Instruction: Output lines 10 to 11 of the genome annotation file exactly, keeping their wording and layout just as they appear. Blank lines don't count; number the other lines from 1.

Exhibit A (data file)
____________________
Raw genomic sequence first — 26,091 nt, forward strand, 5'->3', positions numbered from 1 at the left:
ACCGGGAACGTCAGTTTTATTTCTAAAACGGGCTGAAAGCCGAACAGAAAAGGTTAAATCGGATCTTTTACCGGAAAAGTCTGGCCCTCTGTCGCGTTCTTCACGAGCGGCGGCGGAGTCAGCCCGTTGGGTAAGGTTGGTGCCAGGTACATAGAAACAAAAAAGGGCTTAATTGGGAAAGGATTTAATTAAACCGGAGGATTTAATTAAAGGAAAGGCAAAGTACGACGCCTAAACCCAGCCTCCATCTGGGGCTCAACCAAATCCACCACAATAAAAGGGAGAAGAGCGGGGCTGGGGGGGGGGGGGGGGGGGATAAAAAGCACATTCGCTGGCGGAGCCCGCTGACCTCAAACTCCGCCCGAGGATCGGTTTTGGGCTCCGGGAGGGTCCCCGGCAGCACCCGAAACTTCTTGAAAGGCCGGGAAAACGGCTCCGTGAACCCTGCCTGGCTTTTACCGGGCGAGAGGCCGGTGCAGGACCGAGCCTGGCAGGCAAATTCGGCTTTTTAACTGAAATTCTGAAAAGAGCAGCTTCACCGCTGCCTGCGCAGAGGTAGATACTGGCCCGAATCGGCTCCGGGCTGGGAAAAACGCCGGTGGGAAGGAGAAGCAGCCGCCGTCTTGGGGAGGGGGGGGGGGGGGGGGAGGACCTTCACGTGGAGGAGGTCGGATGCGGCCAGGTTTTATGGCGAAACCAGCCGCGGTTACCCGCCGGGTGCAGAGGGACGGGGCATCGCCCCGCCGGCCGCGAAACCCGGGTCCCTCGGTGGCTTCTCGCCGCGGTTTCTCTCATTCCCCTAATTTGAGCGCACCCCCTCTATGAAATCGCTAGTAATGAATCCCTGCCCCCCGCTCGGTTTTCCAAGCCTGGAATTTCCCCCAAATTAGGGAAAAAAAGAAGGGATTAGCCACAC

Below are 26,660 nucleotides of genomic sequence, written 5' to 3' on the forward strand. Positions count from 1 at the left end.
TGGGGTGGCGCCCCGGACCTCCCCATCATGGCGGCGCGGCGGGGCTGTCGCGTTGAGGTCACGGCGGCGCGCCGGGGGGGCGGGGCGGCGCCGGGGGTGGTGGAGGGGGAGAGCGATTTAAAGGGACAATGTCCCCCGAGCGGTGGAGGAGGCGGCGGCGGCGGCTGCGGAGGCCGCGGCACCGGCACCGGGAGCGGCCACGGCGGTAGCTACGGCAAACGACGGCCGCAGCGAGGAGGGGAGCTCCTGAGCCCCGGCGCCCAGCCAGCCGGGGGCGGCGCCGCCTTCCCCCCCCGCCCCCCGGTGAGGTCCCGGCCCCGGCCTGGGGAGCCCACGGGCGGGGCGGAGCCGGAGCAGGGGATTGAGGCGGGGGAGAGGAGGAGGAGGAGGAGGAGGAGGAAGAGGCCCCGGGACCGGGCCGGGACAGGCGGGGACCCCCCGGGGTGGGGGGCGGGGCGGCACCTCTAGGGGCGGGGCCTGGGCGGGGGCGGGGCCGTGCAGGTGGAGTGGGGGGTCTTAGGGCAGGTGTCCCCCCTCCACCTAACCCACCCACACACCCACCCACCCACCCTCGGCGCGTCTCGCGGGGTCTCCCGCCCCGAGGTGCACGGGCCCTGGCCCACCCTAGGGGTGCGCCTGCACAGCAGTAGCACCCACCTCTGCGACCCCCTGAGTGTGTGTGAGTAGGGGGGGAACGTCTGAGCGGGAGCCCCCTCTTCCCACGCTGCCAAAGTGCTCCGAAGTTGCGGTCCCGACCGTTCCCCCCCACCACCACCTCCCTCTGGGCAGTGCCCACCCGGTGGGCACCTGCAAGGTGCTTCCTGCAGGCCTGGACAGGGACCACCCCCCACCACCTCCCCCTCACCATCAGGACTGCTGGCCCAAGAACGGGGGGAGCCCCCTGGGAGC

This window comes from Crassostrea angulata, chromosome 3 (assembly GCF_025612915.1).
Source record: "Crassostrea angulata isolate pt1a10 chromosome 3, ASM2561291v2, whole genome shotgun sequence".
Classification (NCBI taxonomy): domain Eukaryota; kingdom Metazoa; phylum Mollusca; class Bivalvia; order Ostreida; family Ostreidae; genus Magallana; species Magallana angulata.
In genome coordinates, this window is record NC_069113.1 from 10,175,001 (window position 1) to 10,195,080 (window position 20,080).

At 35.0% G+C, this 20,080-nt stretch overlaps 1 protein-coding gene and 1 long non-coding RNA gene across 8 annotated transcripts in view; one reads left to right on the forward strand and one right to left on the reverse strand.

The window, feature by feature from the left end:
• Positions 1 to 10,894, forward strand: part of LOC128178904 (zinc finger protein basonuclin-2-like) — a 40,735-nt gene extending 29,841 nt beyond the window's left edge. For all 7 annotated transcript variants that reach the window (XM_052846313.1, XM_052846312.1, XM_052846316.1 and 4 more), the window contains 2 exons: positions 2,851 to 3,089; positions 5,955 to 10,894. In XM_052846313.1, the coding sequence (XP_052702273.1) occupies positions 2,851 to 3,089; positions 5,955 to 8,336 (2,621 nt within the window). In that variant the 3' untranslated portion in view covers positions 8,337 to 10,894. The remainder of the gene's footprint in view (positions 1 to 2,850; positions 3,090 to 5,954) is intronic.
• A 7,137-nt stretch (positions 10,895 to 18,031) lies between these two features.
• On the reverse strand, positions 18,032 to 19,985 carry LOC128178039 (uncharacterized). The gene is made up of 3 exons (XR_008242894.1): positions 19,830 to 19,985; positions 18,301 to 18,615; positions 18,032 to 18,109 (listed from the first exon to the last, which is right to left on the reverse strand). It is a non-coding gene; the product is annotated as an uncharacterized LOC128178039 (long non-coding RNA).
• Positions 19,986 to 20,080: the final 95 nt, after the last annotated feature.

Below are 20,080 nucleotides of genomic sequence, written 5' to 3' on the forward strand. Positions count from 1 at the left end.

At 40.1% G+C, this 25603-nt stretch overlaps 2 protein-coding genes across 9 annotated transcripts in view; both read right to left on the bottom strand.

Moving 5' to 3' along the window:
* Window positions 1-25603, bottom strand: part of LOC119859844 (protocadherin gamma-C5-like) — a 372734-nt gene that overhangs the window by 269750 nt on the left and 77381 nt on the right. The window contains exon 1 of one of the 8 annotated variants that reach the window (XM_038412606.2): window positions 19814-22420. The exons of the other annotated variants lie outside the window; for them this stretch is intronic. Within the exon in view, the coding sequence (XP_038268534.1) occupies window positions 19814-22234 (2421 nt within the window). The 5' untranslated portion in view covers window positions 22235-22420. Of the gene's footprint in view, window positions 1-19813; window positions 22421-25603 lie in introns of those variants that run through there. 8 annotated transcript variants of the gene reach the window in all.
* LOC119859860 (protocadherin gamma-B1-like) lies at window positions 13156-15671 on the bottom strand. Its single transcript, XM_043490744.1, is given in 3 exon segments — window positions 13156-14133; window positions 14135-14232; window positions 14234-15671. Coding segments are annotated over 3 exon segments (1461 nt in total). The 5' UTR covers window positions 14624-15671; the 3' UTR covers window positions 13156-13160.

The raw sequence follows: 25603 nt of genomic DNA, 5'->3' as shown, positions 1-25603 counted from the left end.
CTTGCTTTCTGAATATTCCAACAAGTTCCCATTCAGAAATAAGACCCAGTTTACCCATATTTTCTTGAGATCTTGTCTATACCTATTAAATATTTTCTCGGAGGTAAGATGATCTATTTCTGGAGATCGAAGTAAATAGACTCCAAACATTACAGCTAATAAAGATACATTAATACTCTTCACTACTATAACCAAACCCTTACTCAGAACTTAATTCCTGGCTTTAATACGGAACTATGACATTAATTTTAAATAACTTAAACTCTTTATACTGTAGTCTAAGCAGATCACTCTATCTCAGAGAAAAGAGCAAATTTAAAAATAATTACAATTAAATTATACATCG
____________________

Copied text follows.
The window, feature by feature from the left end:
• Positions 1 to 10,894, forward strand: part of LOC128178904 (zinc finger protein basonuclin-2-like) — a 40,735-nt gene extending 29,841 nt beyond the window's left edge. For all 7 annotated transcript variants that reach the window (XM_052846313.1, XM_052846312.1, XM_052846316.1 and 4 more), the window contains 2 exons: positions 2,851 to 3,089; positions 5,955 to 10,894. In XM_052846313.1, the coding sequence (XP_052702273.1) occupies positions 2,851 to 3,089; positions 5,955 to 8,336 (2,621 nt within the window). In that variant the 3' untranslated portion in view covers positions 8,337 to 10,894. The remainder of the gene's footprint in view (positions 1 to 2,850; positions 3,090 to 5,954) is intronic.